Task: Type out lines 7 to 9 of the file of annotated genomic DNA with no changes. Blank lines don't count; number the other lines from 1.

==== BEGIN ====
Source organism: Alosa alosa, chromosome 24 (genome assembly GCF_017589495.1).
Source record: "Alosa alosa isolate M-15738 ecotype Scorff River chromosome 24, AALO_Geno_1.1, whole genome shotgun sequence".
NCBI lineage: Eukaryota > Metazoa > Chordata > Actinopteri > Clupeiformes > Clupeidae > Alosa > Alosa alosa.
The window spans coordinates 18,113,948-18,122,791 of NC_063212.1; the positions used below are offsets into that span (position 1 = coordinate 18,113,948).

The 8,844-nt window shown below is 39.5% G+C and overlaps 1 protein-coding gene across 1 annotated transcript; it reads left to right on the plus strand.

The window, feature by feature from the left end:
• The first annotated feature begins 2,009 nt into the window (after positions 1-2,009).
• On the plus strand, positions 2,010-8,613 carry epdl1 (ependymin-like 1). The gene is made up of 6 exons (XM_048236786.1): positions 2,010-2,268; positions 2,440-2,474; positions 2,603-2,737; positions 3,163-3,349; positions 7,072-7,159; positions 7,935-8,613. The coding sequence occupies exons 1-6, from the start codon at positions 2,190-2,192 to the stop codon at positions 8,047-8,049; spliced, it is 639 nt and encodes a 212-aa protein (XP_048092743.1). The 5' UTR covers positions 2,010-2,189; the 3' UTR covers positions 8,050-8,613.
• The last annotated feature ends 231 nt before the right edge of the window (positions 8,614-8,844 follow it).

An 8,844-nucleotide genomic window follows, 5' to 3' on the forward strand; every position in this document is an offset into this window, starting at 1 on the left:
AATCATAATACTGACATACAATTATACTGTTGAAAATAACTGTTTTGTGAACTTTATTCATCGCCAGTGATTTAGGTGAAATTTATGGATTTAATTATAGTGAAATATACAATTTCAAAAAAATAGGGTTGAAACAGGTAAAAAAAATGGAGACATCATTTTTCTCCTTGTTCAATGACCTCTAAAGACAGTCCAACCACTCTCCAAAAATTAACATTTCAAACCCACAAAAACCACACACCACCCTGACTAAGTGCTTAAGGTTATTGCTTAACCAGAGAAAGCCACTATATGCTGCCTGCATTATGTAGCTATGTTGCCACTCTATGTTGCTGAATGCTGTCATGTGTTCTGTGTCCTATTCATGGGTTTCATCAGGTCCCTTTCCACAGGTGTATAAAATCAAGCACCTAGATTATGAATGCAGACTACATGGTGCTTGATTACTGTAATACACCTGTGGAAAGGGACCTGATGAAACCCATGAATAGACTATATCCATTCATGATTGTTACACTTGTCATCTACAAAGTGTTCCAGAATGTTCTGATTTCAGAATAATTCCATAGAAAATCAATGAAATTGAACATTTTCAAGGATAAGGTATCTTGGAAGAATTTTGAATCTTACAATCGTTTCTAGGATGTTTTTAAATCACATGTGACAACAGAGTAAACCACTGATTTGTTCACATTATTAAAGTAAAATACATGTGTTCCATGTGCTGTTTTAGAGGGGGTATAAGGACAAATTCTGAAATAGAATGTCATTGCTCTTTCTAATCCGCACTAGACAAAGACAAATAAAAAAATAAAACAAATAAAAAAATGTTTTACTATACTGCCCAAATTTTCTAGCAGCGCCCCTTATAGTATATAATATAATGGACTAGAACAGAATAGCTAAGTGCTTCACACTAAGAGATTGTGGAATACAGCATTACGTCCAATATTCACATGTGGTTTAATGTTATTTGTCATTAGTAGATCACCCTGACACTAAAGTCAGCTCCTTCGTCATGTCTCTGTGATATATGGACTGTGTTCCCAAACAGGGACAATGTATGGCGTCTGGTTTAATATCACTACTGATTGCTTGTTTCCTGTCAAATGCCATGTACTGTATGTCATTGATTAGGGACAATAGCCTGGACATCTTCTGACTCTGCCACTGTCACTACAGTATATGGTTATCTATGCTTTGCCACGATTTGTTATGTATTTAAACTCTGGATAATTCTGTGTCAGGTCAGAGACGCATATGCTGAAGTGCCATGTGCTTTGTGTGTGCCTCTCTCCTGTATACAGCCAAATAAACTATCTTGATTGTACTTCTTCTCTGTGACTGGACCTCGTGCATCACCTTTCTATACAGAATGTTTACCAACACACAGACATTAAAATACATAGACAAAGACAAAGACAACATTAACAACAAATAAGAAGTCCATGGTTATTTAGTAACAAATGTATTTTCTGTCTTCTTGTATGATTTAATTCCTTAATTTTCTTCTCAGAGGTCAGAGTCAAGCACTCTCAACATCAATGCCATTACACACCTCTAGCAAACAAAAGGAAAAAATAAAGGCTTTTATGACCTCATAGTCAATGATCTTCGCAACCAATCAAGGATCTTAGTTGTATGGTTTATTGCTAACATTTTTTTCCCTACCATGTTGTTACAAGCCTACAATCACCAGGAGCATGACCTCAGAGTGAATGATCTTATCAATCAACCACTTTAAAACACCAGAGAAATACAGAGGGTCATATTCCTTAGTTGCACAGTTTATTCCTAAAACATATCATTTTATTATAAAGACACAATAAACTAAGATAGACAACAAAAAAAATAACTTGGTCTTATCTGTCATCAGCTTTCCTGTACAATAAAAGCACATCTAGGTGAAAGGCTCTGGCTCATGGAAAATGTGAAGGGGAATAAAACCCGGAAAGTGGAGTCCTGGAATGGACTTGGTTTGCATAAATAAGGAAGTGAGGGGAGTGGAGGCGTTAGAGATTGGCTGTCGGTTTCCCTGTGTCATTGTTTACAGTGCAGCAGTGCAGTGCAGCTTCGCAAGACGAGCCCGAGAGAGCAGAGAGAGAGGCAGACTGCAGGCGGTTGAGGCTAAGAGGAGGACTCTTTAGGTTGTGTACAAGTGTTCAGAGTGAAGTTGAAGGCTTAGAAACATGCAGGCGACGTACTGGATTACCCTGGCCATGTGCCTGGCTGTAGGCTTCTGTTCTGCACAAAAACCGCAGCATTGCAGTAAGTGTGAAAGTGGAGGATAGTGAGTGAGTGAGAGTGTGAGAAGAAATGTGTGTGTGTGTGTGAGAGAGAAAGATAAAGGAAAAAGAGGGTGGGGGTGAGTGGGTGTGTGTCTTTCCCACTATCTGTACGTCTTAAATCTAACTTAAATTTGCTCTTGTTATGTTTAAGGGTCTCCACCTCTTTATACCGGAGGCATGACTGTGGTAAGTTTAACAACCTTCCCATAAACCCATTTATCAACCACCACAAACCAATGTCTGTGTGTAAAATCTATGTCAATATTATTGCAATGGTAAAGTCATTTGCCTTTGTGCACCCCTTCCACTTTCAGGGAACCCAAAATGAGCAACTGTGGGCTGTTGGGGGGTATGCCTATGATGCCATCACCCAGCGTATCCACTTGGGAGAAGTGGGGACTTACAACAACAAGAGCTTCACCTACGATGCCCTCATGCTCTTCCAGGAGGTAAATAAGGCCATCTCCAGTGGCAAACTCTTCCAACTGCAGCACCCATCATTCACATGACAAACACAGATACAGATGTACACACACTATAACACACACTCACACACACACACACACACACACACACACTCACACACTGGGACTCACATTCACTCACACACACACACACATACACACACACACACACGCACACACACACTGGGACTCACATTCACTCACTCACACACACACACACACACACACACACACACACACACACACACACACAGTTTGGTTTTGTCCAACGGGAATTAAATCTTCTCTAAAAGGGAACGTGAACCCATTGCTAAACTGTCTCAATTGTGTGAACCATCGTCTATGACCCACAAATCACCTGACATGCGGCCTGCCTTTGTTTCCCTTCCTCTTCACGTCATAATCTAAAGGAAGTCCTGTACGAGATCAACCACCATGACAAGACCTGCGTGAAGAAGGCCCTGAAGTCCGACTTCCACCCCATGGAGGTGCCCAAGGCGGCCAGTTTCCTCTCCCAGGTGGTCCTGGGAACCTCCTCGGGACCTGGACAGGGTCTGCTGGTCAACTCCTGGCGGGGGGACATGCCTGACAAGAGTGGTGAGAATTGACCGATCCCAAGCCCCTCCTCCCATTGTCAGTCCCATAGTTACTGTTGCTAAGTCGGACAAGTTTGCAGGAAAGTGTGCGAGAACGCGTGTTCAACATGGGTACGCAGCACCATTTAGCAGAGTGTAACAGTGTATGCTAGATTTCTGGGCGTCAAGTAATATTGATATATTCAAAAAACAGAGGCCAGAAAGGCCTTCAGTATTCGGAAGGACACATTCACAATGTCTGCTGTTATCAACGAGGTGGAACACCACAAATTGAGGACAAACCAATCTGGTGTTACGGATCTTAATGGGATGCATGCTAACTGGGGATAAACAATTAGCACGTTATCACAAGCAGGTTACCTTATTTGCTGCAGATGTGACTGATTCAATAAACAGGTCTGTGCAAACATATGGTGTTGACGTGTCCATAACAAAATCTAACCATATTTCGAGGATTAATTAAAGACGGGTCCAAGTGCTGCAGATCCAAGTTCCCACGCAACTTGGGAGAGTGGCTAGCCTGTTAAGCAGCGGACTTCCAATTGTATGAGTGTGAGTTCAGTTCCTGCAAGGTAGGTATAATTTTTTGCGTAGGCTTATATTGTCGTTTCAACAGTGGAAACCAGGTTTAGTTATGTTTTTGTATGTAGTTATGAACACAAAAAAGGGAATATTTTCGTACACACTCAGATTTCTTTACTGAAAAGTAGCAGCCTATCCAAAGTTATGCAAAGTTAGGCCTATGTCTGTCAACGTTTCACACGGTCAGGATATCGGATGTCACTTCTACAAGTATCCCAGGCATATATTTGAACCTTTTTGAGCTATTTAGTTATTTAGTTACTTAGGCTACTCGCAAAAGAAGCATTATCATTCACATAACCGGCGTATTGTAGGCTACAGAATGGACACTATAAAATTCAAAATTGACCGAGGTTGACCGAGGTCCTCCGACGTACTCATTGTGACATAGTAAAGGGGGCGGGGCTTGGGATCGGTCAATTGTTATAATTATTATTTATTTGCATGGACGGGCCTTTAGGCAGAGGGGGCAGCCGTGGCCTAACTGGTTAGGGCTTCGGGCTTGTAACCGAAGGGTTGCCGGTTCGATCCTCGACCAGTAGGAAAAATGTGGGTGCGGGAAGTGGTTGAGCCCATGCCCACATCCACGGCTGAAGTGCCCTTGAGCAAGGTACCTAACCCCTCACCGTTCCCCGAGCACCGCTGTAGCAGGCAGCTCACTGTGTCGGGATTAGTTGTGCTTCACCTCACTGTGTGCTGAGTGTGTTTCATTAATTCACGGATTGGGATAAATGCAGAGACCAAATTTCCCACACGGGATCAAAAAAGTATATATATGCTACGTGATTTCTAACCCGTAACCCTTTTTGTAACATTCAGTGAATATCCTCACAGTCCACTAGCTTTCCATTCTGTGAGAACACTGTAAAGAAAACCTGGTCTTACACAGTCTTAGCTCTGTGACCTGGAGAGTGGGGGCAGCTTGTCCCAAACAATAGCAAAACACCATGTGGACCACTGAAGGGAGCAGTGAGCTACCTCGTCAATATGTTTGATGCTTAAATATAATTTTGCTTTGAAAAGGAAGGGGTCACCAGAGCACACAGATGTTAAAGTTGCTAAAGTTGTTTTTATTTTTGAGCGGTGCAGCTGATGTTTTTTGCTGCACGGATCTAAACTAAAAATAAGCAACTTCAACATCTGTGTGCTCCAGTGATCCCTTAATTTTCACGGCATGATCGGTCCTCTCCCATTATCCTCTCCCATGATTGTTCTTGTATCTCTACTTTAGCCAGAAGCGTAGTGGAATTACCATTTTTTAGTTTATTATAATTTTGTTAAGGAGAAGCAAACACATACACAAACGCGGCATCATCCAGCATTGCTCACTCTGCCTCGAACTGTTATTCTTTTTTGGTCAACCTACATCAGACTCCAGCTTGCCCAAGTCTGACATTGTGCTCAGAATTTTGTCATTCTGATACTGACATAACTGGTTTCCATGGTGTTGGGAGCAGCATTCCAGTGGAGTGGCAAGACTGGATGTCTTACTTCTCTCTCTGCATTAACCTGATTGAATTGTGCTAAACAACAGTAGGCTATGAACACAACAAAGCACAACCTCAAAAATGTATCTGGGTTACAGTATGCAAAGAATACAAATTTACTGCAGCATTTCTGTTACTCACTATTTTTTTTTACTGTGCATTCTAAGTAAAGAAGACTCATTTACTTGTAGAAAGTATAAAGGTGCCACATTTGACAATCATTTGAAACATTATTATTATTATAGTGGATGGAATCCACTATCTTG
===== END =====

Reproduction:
• The first annotated feature begins 2,009 nt into the window (after positions 1-2,009).
• On the plus strand, positions 2,010-8,613 carry epdl1 (ependymin-like 1). The gene is made up of 6 exons (XM_048236786.1): positions 2,010-2,268; positions 2,440-2,474; positions 2,603-2,737; positions 3,163-3,349; positions 7,072-7,159; positions 7,935-8,613. The coding sequence occupies exons 1-6, from the start codon at positions 2,190-2,192 to the stop codon at positions 8,047-8,049; spliced, it is 639 nt and encodes a 212-aa protein (XP_048092743.1). The 5' UTR covers positions 2,010-2,189; the 3' UTR covers positions 8,050-8,613.
• The last annotated feature ends 231 nt before the right edge of the window (positions 8,614-8,844 follow it).